Trump struggling to find legal team as impeachment trial approaches

It is unclear when the second impeachment trial will take place at this point

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Outgoing President Donald Trump is having a hard time finding representation for his upcoming impeachment trial.

Experts are claiming that many attorneys don’t want an affiliation with Trump because it may tarnish their own business reputation in the future. They also say it will be a challenge to defend Trump for inciting the Jan. 6th deadly riots at the U.S. Capitol.

President Trump Departs White House For Border Visit
(Photo by Drew Angerer/Getty Images)

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“I think it’s reflective of where Trump’s own status is these days in which he has relatively little to offer and people don’t want to be associated with him generally,” said a politics professor at Princeton University Keith Whittington per Bloomberg. “The fact is he’s not going to get the A team.”

This is Trump’s second impeachment trial. He was first up for impeachment in January of 2020 and had an impressive team of attorneys such as the president’s current chief of staff Mark Meadows and the director of national intelligence John Ratcliffe among others. But getting a superb team this time around won’t be so simple.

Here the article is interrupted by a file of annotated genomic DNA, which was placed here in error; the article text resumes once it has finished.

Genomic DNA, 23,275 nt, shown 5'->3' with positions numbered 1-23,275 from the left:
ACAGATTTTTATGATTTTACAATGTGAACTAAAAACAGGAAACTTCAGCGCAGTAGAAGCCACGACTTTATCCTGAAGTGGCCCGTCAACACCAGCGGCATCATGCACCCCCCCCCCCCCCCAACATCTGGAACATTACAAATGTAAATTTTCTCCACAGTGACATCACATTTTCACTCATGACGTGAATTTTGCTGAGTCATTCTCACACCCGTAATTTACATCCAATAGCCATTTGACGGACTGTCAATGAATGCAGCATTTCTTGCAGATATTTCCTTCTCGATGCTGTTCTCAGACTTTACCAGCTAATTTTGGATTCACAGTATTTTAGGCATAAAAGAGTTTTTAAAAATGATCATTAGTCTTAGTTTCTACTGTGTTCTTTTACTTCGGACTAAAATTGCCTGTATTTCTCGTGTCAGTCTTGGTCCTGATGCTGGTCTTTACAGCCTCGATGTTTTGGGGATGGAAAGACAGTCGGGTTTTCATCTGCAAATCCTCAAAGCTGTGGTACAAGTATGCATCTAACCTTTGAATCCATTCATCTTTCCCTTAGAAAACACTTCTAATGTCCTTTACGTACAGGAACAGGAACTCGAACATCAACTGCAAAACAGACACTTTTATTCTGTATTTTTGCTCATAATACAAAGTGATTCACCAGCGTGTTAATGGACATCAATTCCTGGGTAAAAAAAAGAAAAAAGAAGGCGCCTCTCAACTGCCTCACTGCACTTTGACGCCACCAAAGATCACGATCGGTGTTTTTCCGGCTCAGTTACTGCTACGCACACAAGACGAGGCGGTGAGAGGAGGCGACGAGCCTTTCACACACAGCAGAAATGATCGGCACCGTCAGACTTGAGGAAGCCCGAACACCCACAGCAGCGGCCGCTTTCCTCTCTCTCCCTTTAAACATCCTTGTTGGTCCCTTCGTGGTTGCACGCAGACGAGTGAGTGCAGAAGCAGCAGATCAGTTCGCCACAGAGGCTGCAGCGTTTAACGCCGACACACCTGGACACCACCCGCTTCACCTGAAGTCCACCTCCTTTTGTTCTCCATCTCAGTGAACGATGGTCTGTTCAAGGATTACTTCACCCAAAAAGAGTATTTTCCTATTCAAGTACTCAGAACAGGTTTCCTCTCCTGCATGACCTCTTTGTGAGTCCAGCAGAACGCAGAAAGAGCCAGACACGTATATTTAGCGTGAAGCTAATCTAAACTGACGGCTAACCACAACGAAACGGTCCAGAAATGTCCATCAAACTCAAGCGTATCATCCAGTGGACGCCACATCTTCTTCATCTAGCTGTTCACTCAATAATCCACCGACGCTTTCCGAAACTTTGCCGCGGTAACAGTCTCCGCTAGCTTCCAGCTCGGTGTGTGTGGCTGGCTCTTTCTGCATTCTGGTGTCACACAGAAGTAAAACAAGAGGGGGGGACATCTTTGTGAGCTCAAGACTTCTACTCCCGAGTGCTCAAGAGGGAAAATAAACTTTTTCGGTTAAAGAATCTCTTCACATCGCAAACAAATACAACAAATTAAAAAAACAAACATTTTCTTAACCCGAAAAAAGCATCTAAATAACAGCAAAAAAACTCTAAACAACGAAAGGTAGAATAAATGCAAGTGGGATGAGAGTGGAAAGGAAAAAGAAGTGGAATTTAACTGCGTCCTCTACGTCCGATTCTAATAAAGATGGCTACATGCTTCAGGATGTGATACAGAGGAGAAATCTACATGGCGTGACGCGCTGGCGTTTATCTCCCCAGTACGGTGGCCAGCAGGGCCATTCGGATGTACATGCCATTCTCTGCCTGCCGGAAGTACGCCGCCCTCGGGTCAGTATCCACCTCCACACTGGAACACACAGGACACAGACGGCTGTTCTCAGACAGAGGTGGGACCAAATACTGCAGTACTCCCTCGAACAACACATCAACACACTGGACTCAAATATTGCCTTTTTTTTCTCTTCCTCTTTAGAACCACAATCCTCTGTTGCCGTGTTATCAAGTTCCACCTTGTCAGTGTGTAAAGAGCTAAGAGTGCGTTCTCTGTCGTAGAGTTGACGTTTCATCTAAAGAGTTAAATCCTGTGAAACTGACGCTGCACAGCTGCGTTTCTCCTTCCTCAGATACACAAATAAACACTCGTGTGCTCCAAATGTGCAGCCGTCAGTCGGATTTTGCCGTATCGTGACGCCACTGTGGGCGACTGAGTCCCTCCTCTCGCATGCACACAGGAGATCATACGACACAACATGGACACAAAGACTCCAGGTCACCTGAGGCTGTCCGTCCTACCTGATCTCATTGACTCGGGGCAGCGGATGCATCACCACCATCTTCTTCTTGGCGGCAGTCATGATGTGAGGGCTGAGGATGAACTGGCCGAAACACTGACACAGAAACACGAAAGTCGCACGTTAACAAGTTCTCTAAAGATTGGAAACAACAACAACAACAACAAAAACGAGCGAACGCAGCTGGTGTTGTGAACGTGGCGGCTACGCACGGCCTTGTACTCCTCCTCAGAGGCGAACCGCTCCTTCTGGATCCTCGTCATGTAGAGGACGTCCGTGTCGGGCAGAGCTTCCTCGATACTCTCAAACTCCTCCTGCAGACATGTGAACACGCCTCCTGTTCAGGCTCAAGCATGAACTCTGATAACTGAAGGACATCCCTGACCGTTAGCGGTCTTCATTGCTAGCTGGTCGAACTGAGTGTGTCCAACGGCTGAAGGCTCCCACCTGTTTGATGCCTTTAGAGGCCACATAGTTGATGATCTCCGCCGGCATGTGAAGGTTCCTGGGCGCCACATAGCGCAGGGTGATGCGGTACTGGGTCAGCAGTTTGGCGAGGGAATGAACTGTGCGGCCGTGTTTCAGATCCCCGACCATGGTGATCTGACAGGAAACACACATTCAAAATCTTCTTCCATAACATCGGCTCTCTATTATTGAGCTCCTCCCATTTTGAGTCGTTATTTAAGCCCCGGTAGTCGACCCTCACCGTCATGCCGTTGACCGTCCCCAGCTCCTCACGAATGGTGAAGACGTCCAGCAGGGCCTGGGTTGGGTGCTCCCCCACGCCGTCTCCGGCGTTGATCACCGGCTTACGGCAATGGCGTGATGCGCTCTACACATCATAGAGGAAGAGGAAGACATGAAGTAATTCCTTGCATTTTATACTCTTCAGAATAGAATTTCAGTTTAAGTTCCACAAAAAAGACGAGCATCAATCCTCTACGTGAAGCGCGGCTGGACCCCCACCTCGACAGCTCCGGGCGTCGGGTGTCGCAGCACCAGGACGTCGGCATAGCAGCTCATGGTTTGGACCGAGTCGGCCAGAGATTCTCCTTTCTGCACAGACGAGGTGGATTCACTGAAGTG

“I’m not terribly surprised that top tier conservative attorneys who a Republican president might normally turn to would not be interested in jumping on this particular grenade,” said Whittington. “Those who might have been sympathetic to defending the president in other contexts such as his first impeachment don’t necessarily want to defend what he’s done here — both because they aren’t easy to defend and they’ll tarnish people’s professional reputation down the road.”

President Donald Trump greets the crowd at the Wednesday’s “Stop The Steal” Rally in Washington, D.C., where his supporters gathered to protest the ratification of President-elect Joe Biden’s Electoral College victory before they stormed the Capitol Building. (Photo by Tasos Katopodis/Getty Images)

It is unclear when the impeachment trial will take place at this point.

Read More: Leaders work to reverse the damage and tension caused by Trump insurrection

House Speaker Nancy Pelosi has been tight-lipped on when she plans to send the impeachment article to the Senate. Republican leader Mitch McConnell said the Senate will not reconvene until Jan. 19.

A professor emeritus at Harvard Law School, Alan Dershowitz defended Trump during his first impeachment and says the president’s language is protected under the First Amendment and right to protest. He added the Constitution does not allow for an impeachment trial once a president has left the White House.

“The case will not be able to come to the Senate until after President Trump leaves office and then the Senate has no jurisdiction to try the case,” said Dershowitz. He will not represent Trump for this impeachment trail.

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